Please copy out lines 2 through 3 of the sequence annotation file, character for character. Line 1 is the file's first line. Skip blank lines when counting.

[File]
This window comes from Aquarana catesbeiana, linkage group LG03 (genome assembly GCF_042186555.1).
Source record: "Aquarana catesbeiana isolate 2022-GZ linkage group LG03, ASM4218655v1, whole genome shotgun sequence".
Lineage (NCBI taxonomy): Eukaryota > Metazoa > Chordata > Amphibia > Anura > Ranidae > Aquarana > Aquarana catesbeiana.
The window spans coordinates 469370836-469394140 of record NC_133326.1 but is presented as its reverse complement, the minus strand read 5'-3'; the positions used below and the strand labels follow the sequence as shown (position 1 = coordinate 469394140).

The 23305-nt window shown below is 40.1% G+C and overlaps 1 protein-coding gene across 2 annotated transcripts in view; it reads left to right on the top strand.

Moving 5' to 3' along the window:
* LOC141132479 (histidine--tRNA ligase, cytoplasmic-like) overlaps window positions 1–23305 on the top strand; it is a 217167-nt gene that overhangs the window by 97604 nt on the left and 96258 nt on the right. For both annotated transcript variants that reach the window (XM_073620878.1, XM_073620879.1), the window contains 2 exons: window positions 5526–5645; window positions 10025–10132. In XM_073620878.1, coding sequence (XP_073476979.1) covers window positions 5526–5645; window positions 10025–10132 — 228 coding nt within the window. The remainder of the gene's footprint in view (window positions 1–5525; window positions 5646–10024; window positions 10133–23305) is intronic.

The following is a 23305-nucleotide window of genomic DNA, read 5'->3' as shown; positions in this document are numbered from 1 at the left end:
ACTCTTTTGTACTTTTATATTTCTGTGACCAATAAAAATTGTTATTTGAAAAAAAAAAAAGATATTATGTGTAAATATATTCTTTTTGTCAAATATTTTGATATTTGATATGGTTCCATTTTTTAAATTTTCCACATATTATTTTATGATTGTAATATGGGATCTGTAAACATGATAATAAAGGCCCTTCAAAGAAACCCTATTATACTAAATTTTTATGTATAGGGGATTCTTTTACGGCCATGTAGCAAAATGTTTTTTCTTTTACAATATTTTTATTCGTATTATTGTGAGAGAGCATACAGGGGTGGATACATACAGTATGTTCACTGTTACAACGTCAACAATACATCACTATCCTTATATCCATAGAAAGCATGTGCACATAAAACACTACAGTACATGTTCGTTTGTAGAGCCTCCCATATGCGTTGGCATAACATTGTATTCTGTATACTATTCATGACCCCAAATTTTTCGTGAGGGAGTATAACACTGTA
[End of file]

Source record: "Aquarana catesbeiana isolate 2022-GZ linkage group LG03, ASM4218655v1, whole genome shotgun sequence".
Lineage (NCBI taxonomy): Eukaryota > Metazoa > Chordata > Amphibia > Anura > Ranidae > Aquarana > Aquarana catesbeiana.